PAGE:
The Enterprise Docks at FanboyPlanet.com
Finally, a teaser
that lasted longer than Tasha Yar.
For the past few
weeks the scene right before the opening credits has been lasting about
fifteen seconds. Deep Space Nine used to let their trailer run
as long as 7 minutes on certain episodes, while Voyager would
roll sequences so short it seemed like the writers were having trouble
coming up with ideas (which they were). It's a great sign that Enterprise
won't be following in the steps of Voyager, not the least because
the Delta Quadrant is dumb.
As for timing,
this was the first episode where the action didn't fly by at warp 9.
Since the pilot we haven't had any serious character building moments.
Sure, Hoshi had to overcome her fears of failure, and T'Pol has had
to bite her voluptuous Vulcan lip more than once, but there hasn't been
much exploration of why the characters are acting the way they do.
On the pilot for The
Next Generation, Data's existence in the Star Trek universe was crystallized
when he told Riker that as a superior android he "…would give it all up,
to be human." On Enterprise we didn't even learn the name of Dr.
Phlox's people until episode 6, two weeks ago. By taking their time the
producers are building a lot more room into their storytelling, and it's
a good thing that we don't learn everything on the first night. But if
we went much longer without getting a tighter grip on who these star trekkers
are Enterprise would have very quickly looked like a Mighty
Morphin Power Rangers spin-off.
This story also
had a much more familiar structure to returning Trekkers and Trekkies.
Few of the Enterprise episodes have had an "A" story line and
a "B" story line. Episodes of the original Star Trek for the
most part didn't have B story lines. And it's clear Trek producers of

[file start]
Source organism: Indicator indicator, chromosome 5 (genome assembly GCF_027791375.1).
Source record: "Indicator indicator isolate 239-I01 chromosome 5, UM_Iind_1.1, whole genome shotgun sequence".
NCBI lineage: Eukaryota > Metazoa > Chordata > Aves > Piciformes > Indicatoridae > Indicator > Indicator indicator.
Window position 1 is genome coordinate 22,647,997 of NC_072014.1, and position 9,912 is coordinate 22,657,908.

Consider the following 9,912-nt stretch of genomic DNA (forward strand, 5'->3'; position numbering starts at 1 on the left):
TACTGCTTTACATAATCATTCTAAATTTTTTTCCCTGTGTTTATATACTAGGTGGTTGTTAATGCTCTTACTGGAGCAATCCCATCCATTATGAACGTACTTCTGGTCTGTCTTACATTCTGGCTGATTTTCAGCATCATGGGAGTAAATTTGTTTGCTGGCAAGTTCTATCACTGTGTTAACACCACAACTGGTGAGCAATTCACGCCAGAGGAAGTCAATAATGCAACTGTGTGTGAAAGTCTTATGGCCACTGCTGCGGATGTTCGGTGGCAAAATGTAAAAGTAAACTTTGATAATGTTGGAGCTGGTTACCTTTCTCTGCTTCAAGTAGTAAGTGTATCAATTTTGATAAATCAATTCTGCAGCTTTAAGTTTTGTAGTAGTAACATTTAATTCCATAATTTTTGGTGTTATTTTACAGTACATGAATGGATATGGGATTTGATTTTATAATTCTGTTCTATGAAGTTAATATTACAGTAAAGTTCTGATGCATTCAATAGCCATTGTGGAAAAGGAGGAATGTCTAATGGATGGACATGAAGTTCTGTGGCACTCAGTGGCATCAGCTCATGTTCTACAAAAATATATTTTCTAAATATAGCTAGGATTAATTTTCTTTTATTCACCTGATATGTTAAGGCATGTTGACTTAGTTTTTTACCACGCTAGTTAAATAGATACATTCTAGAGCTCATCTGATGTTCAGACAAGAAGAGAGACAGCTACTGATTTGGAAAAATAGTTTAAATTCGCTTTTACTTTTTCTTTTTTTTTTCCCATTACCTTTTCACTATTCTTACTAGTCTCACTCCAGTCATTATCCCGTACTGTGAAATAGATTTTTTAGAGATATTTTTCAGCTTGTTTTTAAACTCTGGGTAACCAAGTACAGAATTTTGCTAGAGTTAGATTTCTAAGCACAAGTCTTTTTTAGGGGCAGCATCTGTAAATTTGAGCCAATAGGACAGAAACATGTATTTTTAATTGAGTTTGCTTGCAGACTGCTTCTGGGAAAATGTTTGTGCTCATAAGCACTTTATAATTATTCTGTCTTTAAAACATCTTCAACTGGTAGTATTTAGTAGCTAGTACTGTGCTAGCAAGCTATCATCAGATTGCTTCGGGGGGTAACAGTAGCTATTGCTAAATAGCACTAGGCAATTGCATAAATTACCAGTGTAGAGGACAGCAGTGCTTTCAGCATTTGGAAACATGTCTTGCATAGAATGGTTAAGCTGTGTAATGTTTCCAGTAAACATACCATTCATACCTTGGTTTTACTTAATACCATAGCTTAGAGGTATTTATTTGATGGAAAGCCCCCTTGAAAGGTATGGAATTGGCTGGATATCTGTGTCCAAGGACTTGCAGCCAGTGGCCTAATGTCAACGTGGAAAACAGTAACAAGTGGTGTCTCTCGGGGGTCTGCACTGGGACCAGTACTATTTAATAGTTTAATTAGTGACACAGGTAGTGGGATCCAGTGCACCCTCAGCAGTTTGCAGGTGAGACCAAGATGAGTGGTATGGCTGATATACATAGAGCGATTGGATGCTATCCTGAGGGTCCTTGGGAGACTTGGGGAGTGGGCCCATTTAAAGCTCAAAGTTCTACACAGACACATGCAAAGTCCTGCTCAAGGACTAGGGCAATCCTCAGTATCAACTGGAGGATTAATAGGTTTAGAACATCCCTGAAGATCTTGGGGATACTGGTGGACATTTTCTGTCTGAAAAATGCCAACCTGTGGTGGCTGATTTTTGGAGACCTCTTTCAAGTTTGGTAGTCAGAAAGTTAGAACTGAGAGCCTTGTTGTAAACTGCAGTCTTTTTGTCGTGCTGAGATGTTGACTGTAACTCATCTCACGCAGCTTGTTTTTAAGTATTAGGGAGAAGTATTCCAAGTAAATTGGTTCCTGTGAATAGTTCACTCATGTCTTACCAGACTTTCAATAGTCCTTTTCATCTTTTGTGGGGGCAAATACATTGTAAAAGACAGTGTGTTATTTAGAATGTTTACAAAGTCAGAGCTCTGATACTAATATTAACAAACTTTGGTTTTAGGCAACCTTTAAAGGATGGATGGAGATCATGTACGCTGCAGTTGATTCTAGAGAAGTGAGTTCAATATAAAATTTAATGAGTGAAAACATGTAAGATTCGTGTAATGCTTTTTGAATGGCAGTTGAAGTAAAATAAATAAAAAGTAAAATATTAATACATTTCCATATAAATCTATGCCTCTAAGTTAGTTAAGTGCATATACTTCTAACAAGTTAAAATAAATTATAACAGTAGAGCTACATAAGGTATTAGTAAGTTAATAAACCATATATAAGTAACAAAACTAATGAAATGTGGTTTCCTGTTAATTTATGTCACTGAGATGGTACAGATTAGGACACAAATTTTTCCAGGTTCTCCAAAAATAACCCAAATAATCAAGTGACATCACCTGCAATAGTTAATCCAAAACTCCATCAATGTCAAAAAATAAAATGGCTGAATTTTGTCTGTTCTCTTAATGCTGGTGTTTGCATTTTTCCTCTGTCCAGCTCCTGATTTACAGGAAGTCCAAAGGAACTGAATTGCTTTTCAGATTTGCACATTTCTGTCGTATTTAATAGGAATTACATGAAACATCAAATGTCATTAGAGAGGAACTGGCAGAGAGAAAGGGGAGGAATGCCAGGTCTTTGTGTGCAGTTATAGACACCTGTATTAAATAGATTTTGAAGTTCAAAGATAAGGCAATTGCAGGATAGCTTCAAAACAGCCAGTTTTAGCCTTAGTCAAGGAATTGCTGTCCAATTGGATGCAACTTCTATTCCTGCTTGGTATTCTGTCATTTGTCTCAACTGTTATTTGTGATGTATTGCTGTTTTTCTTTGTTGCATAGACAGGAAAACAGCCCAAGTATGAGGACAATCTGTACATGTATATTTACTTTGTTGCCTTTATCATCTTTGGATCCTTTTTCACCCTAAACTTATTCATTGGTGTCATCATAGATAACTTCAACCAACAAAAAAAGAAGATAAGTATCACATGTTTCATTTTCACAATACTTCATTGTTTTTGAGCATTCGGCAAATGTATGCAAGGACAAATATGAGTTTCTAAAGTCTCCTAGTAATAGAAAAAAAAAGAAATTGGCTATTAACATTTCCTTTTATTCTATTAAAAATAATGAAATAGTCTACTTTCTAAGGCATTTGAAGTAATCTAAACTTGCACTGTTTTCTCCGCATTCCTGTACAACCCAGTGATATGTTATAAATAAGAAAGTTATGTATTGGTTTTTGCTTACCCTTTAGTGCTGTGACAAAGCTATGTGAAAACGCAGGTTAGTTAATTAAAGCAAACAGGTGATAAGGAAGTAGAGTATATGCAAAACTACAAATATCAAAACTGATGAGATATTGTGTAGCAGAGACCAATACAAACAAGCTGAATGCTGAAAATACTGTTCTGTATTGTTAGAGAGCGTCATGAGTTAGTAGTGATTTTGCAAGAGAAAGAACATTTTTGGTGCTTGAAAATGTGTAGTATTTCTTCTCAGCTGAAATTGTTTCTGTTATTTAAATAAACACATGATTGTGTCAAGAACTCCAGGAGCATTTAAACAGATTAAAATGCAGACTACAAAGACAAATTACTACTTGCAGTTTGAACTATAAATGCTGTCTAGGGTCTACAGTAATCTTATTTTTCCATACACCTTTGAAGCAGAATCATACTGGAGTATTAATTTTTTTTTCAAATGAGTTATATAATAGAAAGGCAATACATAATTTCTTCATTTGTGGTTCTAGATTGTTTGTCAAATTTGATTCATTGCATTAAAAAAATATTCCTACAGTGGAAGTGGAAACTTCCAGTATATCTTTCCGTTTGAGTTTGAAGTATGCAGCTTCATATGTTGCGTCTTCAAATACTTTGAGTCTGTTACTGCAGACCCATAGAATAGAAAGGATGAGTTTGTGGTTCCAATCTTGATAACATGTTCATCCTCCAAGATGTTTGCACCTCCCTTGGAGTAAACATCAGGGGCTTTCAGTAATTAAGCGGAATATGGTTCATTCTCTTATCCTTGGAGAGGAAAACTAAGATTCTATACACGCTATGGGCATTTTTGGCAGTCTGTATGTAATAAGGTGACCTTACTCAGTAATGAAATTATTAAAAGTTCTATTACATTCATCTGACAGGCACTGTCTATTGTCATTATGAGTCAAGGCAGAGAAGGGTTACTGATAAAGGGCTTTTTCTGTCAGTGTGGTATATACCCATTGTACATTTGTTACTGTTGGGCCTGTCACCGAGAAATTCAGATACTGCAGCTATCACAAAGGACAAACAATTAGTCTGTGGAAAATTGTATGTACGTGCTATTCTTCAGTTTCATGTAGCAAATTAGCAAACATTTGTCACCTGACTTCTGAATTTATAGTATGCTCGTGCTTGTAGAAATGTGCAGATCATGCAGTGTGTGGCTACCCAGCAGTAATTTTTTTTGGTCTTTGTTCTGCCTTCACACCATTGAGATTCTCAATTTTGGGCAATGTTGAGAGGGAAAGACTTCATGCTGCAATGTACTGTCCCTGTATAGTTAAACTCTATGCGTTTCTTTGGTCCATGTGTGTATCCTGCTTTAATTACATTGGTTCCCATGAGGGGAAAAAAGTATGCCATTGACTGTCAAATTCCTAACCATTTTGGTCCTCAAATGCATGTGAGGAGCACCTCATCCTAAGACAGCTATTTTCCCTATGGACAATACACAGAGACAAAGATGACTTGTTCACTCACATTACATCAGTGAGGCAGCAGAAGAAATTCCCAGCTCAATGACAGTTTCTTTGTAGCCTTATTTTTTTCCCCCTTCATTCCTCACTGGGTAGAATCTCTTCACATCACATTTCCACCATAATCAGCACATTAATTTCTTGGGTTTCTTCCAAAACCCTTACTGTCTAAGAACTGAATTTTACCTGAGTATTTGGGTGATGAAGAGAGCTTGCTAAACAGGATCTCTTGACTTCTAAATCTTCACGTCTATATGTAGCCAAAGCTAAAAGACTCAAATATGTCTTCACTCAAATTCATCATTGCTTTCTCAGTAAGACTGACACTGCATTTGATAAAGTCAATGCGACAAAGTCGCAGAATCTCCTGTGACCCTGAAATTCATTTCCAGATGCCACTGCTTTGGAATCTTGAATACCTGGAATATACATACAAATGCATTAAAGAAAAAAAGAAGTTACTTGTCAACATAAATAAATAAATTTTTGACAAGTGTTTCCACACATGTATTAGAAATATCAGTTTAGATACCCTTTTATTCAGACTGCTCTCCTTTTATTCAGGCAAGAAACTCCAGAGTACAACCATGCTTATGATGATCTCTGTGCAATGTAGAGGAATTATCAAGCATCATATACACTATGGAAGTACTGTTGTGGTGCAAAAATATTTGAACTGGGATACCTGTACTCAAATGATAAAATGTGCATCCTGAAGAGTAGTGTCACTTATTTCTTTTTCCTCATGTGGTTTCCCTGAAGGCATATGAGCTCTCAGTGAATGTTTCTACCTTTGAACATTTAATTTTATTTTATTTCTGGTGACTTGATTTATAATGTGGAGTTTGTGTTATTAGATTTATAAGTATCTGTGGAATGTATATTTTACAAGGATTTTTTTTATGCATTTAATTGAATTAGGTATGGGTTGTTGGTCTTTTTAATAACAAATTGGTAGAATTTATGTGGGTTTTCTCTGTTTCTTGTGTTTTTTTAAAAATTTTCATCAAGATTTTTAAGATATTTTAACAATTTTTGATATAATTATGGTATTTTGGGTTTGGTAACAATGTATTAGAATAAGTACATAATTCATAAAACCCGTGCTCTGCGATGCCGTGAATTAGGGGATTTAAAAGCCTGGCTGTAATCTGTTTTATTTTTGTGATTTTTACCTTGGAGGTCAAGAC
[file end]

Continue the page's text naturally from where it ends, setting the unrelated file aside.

today are trying to replicate that breed of show. But the "B" story
line is so common to modern television it would be hard to keep it out
of every episode.
For this week's
"A" story line, Commander T'Pol has been sending a series of secret
messages to a Vulcan ship, which makes Captain Archer's eyebrow raise
when a Vulcan ship babysits the Enterprise's missions. Over in the "B"
story line Enterprise discovers the largest known comet, and sends a
team down to investigate.
The commercial for
this week's episode would have viewers believe that whole comet thing
was the "A" story line, since it got more commercial air time. Granted,
its scenes are more interesting than T'Pol arguing with Commander Trip.
secretly betraying us? Okay. Can you do that lip-biting thing
To make things
more accurate the commercial should have revolved around the overly
anal Vulcan captain. Now, Spock wasn't exactly Mr. Fun. Sure he knew
a lot of stuff, and he could read the minds of giant rock-like aliens
- but if you really got to know him, he's a pretty stale guy. With all
that said, Spock was never rude. Never overly rude, at least. He had
moments of correction, telling panicky cadets to sit down, and quiet
themselves, but he never went around insulting people.
But the Vulcans
of this time period sure seem to be very bitter towards humans. It's
one thing for them not to be interested in the same sorts of things
that fascinate humans, but we have yet to meet a Vulcan who wasn't a
jerk. Enterprise has been depicting the Vulcans as the 70-year
old geometry teacher that everyone avoids in high school. Mean, arrogant,
and stuffy. Spock would not be proud.
The tensions are
mounting. By taking their sweet time to introduce certain key elements
weeks after the pilot, Enterprise is suggesting long character
arc throughout the run of the show. Perhaps over that time the Vulcans
will find their space in the galaxy. Or Spock will have to travel through
time and teach them the true meaning of logic, and of becoming beloved
icons so you can make convention appearances for years after the show
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